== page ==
JTA — The oldest continually active Jewish congregation in the Americas? Hint: Check your margarita glass.
The wheels of the community were put in motion by Jaoa d’Yllan, a Portuguese Jew by way of Amsterdam who petitioned the Dutch West India Company to send a group of settlers to the island. Most were Amsterdam Jews who had fled the Iberian Peninsula in the aftershocks of the Portuguese Inquisition. The synagogue was called “Mikve Israel,” meaning “the gathering of Israel,” for the aspiration that the Jewish settlers would redeem the island as a Dutch possession by making it a lucrative nexus of trade.
If Curacao’s first Jews were born European, they quickly acculturated as Caribbean. They joined Simon Bolivar’s fight for Venezuelan and Colombian independence, and they soon spoke the Portuguese creole Papiamentu as a lingua franca. Today, Mikve Israel plays host to a stream of Jewish tourists, but its own community is fragile: Jews number 350 on an island of 153,000. But Jews still play a role in manufacturing and trade, including the making of that key ingredient of your ice-cold marg.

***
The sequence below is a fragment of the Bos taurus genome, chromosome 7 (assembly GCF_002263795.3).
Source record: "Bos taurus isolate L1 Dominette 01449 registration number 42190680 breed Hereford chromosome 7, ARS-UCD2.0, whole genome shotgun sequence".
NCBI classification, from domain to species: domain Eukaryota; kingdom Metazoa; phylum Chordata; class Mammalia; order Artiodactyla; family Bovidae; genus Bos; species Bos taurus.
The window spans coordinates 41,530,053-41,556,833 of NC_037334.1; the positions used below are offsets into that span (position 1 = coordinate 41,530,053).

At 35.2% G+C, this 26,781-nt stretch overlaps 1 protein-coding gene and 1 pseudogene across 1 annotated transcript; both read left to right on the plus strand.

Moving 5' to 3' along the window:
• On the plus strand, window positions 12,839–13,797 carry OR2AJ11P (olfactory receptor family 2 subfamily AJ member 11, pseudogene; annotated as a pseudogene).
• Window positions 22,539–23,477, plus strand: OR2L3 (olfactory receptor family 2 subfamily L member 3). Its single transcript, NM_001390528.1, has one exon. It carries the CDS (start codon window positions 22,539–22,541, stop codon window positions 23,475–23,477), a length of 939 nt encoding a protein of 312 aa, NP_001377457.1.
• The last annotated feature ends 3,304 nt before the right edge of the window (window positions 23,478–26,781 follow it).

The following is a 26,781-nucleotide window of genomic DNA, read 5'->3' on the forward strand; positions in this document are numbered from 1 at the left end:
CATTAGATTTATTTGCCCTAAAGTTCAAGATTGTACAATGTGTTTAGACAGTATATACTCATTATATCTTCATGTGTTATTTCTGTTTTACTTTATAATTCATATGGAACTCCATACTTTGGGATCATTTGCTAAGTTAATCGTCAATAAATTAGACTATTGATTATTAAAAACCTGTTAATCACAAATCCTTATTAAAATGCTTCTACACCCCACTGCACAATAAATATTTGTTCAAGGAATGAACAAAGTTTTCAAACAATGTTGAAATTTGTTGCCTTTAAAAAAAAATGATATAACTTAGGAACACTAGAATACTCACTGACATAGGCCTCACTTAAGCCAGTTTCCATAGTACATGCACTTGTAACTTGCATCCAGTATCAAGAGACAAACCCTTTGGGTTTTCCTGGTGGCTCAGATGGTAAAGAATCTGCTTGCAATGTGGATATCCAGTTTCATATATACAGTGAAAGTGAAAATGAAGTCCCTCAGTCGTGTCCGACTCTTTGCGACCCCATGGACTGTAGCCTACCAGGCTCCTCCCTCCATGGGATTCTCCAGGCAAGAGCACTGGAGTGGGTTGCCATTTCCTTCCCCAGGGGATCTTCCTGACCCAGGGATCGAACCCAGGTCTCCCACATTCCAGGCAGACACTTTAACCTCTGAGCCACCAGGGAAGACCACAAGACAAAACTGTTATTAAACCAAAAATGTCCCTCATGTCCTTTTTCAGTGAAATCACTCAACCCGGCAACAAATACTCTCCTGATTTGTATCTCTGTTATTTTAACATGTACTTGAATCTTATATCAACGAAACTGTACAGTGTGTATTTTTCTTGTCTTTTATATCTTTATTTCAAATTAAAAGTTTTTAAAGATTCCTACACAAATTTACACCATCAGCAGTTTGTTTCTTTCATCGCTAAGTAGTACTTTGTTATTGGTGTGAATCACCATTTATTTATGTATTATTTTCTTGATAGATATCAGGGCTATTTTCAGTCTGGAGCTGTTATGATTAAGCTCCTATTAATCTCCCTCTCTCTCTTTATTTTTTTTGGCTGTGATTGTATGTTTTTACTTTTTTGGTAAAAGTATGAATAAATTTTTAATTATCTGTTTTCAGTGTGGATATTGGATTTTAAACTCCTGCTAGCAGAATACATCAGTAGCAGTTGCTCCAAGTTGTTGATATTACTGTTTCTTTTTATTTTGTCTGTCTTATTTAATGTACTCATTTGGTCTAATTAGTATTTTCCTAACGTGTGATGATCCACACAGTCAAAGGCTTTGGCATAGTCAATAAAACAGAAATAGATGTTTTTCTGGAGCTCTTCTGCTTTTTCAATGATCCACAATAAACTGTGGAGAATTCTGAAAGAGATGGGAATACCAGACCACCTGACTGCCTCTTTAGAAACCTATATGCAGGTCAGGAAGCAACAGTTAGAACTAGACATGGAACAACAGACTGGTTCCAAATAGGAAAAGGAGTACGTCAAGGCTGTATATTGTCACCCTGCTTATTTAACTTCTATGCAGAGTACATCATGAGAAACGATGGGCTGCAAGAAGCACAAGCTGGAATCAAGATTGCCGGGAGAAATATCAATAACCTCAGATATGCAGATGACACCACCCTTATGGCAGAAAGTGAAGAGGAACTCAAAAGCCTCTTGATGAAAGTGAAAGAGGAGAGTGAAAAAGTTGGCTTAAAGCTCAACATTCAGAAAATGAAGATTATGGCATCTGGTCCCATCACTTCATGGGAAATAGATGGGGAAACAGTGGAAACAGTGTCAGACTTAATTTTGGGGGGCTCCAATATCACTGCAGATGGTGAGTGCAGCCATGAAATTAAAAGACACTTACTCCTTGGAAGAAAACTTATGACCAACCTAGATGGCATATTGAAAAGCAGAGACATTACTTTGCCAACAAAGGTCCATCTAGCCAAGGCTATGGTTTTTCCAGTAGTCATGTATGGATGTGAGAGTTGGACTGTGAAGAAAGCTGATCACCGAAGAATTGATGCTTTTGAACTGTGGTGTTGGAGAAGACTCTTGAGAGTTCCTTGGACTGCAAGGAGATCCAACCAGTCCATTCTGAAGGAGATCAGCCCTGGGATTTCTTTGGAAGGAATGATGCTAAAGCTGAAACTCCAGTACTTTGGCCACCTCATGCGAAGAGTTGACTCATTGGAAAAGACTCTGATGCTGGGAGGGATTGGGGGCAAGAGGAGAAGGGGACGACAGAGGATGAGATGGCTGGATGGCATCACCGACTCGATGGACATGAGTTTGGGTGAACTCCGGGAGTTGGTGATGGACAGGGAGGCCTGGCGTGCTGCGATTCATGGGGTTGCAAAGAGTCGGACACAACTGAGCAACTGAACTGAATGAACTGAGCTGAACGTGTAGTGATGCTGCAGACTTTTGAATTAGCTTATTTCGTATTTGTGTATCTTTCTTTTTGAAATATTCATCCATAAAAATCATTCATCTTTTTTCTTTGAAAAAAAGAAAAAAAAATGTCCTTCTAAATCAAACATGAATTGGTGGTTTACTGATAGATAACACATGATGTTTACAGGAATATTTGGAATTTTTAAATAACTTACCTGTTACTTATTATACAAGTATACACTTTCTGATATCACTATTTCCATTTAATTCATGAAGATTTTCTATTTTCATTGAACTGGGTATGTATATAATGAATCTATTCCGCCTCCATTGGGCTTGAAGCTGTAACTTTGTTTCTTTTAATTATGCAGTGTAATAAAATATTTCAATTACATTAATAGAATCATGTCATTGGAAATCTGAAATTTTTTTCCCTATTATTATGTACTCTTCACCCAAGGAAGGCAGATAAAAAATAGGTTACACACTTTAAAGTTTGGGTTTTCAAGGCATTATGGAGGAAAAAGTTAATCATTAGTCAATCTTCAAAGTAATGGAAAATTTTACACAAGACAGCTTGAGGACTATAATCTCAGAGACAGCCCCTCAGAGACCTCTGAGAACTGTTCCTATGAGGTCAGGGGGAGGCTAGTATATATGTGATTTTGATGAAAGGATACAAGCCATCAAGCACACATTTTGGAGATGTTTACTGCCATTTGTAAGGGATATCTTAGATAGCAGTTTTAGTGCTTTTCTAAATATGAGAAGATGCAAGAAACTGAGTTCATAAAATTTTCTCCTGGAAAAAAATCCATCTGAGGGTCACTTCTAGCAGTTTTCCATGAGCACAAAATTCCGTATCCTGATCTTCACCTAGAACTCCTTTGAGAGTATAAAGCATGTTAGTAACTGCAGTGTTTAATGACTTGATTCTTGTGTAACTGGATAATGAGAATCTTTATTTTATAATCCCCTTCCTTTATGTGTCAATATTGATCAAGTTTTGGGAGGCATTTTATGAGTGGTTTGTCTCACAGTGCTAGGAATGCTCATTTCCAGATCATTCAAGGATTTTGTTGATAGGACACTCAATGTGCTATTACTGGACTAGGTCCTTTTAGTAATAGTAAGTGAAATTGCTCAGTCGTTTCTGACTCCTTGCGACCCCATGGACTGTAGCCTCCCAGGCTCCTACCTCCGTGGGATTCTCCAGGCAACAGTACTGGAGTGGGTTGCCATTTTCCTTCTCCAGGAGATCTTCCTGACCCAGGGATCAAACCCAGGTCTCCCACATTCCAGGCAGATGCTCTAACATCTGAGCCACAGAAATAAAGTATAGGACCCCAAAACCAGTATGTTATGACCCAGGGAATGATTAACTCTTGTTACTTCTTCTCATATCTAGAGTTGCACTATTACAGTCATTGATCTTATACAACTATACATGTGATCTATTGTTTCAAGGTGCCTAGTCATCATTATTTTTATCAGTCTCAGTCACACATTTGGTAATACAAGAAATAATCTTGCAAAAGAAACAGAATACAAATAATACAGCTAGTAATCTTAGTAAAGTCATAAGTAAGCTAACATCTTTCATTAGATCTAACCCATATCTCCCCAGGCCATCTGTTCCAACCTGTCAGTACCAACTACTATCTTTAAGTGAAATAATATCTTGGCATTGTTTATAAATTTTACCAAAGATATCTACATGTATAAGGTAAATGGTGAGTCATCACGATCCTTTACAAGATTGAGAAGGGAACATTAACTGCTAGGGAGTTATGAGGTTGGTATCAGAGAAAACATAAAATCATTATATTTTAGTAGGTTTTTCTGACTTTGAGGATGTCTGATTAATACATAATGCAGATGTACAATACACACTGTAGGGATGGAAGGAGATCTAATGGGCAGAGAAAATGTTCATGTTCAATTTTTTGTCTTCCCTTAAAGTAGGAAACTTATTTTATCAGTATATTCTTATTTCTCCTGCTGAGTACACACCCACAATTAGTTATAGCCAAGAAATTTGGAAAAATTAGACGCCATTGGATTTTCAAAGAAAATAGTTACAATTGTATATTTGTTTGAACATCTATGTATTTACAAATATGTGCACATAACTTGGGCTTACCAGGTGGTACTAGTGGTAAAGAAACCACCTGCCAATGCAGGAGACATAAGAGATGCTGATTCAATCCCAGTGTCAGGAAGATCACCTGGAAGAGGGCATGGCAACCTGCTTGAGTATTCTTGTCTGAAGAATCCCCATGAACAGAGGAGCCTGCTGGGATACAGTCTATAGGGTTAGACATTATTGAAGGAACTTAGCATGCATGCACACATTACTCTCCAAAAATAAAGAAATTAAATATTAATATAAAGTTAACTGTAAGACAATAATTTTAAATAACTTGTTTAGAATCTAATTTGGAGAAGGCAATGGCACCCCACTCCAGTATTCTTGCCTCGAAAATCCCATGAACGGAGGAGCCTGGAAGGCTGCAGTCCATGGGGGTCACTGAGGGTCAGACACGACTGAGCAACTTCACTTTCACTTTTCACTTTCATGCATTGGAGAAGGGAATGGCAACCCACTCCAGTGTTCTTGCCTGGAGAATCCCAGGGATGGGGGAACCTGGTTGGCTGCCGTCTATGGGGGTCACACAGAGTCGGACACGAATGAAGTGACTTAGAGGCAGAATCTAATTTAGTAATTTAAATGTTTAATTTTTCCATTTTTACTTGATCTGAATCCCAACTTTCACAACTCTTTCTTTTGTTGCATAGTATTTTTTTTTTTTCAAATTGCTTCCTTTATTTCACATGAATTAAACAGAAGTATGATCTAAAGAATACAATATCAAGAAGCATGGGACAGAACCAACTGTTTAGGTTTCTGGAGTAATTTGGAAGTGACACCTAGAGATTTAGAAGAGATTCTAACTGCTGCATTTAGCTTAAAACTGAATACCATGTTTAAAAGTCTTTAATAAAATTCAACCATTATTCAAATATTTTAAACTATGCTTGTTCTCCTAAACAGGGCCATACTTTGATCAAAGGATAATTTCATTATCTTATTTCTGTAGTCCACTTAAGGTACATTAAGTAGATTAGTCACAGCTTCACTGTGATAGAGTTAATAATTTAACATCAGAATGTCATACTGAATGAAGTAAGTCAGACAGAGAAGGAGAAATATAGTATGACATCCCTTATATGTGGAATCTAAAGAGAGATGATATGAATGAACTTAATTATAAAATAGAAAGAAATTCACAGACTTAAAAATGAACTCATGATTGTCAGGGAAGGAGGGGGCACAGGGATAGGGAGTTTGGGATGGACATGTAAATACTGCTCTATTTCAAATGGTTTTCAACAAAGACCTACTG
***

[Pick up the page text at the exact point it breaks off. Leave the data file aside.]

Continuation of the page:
We’ll drink to that.
» Buy the recipe book of Mikve-Israel’s sisterhood
» Set sail with these Jewish pirates
» Learn about the Ashkenazi Jews of Curacao
» Learn some the language called Papimentu
Leah Falk earned an MFA from the University of Michigan, and has written for Haaretz and The Los Angeles Review of Books in addition to the Forward.